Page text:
How to Remove Unwanted Texture From Your Walls

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photo: Piotr Wytrazek (Shutterstock)

One of the basic principles of interior design – if you’re ever planning to sell your home – is to avoid overly personal decisions of the more permanent kind. However, as anyone who has ever searched for homes or apartments can attest, many people think that textured walls are a universally appealing design choice. Fact: you are not. To be fair, textured walls are often used a savings measurebecause they save on drywall costs and hide damage and imperfections that would otherwise need repairing—but that doesn’t make them any less divisive.

If you find yourself with a textured wall that you would like to be, well, Not textured, do not despair: there are ways to remove this texture. It just takes some time and elbow grease.

How to remove texture from unpainted walls

If your textured wall has been painted, you will need to apply a more complicated solution (see below). That’s because color acts as a seal, protecting the texture from its enemy (that would be water and you). These approaches also apply to structured ceilings. If the wall in question is not painted, you can use the soak and scrape method to remove this texture from the wall. So:

  1. Protect your floors and furniture with cloths as they may get dirty.
  2. Spray the wall evenly with water. You can use a pump sprayer, but a regular plastic spray bottle works just as well in a small space.
  1. Leave the texture on for about 15 minutes.
  2. Using a scraper or large drywall knife, start scraping at the top and work your way down. Unpainted texture should peel off easily, making a tremendous mess. Be careful not to damage the drywall—Hold the blade at an angle and go slowly.
  3. Reapply water if you hit an area with stubborn texture or if the wall starts to dry out too much.
  4. Once the main part of the texture is removed, allow the wall to dry for at least 24 hours.
  5. Sand the wall with a sanding mesh or fine sandpaper. Don’t freak out – you just want the walls to be smooth and even.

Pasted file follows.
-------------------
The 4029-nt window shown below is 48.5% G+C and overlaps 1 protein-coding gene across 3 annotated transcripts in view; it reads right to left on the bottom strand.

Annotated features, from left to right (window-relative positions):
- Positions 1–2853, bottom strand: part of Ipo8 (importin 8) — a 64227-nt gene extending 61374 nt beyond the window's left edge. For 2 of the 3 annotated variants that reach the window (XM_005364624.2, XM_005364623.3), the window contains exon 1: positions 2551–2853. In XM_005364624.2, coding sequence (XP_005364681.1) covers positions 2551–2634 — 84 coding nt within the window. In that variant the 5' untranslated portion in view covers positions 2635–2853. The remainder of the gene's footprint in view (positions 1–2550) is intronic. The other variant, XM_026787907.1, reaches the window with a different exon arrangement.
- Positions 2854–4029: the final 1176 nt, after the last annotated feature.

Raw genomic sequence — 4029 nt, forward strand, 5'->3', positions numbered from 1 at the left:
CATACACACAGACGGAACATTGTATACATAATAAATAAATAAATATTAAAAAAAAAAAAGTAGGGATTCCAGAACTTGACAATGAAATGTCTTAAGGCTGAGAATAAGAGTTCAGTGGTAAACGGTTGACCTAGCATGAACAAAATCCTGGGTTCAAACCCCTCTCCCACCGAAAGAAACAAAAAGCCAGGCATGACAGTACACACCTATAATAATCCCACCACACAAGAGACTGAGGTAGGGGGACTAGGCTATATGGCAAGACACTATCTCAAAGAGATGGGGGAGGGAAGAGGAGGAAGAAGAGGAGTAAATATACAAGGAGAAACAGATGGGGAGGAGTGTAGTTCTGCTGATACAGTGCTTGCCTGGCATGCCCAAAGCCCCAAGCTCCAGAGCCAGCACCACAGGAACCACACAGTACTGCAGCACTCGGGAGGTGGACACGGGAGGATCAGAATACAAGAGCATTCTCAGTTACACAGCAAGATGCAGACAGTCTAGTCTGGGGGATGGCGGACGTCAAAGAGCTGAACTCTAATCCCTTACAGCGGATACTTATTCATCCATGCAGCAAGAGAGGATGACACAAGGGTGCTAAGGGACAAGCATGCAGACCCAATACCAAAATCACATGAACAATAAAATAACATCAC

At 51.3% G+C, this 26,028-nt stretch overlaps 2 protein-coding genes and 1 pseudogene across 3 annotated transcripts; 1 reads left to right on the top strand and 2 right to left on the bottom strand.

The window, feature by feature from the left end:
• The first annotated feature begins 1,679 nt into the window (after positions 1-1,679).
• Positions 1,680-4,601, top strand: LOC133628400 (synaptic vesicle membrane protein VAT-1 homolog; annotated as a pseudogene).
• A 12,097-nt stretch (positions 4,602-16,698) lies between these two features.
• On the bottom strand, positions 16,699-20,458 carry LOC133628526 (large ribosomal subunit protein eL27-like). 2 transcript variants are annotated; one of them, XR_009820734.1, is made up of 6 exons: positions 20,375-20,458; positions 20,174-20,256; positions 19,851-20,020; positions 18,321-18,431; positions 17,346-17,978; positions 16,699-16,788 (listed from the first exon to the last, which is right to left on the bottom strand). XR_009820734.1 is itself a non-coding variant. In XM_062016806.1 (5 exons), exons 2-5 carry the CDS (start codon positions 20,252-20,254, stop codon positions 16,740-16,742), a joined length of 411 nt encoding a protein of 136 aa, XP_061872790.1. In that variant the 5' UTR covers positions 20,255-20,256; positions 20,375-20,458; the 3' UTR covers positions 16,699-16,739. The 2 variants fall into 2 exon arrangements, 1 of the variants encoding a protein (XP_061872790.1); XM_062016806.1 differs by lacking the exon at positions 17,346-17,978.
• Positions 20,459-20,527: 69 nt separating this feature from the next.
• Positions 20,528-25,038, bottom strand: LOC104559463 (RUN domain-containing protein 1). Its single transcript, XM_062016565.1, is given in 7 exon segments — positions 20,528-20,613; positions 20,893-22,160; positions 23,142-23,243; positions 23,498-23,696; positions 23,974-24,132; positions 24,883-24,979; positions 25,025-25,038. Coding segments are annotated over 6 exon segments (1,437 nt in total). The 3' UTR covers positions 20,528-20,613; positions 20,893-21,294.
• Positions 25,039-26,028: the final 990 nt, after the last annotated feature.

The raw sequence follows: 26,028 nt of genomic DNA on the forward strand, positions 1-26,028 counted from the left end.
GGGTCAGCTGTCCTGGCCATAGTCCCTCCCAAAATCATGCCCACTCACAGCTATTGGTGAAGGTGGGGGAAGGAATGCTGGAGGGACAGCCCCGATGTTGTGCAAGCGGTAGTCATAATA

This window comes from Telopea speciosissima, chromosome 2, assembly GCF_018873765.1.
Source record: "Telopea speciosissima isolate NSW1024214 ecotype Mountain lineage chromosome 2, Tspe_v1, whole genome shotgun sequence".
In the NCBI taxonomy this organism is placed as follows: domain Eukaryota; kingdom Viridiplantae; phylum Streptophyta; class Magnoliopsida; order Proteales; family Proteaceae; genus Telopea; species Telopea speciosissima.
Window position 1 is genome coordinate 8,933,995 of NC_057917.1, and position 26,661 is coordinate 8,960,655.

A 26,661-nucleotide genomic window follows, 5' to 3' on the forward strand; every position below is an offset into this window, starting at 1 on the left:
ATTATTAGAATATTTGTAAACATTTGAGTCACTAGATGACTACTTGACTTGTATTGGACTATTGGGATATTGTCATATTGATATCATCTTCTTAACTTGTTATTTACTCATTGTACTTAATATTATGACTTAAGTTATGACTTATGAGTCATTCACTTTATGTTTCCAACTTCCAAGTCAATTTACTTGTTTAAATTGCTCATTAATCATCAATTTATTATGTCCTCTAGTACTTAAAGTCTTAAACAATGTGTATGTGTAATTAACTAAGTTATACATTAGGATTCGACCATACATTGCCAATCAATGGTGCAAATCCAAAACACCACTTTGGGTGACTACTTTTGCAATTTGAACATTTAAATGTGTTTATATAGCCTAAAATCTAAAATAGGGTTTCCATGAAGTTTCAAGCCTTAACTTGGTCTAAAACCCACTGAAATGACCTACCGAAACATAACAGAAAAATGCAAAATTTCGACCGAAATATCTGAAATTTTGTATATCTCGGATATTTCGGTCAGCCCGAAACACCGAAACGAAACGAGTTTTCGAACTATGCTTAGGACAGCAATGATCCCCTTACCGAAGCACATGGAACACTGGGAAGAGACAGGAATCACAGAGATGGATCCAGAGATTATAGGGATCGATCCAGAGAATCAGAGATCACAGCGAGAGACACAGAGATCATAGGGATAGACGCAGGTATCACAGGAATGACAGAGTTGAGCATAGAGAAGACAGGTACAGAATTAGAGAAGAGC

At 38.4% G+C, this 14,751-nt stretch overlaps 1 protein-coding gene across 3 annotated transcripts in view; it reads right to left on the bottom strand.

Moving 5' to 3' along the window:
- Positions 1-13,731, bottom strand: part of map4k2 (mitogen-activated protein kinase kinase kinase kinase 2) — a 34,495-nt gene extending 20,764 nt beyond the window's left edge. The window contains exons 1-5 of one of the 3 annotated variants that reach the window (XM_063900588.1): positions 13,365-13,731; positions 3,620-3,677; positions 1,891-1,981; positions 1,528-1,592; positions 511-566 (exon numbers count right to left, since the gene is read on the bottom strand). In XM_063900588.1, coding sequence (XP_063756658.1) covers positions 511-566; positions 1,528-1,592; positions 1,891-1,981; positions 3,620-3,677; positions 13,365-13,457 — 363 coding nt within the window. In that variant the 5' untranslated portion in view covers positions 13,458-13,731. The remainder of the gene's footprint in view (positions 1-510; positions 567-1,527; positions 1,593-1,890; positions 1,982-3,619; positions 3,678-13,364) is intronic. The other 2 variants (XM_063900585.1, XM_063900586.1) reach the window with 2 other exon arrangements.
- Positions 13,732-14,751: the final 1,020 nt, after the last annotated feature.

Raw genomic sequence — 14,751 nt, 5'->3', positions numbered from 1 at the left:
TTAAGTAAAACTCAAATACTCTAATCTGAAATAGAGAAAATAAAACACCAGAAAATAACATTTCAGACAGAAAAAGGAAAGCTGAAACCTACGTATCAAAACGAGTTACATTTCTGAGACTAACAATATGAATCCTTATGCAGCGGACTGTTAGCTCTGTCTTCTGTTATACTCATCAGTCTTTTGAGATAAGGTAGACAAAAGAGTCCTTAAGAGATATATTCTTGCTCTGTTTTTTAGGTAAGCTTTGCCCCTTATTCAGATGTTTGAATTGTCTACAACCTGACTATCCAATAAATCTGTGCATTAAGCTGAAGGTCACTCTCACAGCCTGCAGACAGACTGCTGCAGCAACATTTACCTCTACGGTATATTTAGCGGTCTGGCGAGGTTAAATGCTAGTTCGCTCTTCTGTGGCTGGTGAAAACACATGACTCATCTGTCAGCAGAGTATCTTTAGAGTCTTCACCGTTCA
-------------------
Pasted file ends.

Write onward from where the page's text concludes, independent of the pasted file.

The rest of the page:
6. Patch any ridges or dents with drywall, sand, and primer.

How to remove texture from painted walls

If your textured wall has been painted, you are faced with a more difficult task. In fact, for painted textured walls, you might consider the nuclear option of simply ripping them out and installing new drywall. If this is not possible, you will need to apply a skim coat – a thin layer of drywall slurry over the existing wall. This isn’t nearly as easy as it sounds – yes, anyone can smear putty all over the wall, but it takes a lot of skill to make it look good and have an even, smooth finish. You will be much better off hiring professionals to do this. But if you have one enthusiastic Do-it-yourselfers and want to do it yourself, this is how it works:

  1. Remove the baseboards and trim.
  2. If the paint used has a glossy finish, sand lightly to remove the shine. Otherwise your connection will not stick very well.
  3. Scrape off the texture, which comes off relatively easily. It’s okay to use the soaking and scraping process to get more of this if you can.
  4. Mix up your connection. You can use powder drywall or pre-mixed ones – the latter is much easier, the former is cheaper. Anyway, mix your connection with water – you’re looking for one dough-like consistency– Diluting the mass so that it can be applied with a paint roller. This requires a mixing attachment on a drill press to get it right and may take some experimentation.
  5. Pour some of your diluted mass into a rolling bowl and start “painting” the walls. This will be a enormously confuse and be more of a workout than you can imagine. Roll your way through the pain and suffering. Work in small sections unless you have a team working to smooth the walls behind you. Otherwise, the mass will dry out as a lumpy mess before moving on to the next step.
  6. Smooth the layer you just applied from bottom to top. You can use a regular drywall knife for this if you have some experience, but a “magic trowel” (aka an adjustable squeegee) will make this much easier. Dampen the blade of your trowel or knife a little, then scrape it over the drywall, smoothing and blending. Even with a “magic trowel” this is a painstaking process and takes some time to get right. Keep a container handy for the excess compound you scrape off the walls. Your goal is as smooth and flawless a compound layer as possible, so take your time.
  7. Allow your lean coat to dry for 1-2 days. If your wall still has some texture, apply a second coat, smooth and allow to dry again. Do not sand between the layers of filler.
  8. When you are happy with the smoothness of your wall, lightly sand it with an abrasive sponge. Don’t be too harsh – the thin layer is delicate and will crumble under too much pressure. be gentle
  9. Once you have the smooth walls of your dreams, prime and paint.

Yes, it’s a lot of work no matter what method you have to use. Is it worth? Depends on. It’s a lot cheaper and less disruptive than installing new drywall, but your chances of ending up with rickety walls that don’t look good are…well, actually pretty high. You need to put a lot of time and effort into this project to make it look right – be patient and don’t rush.

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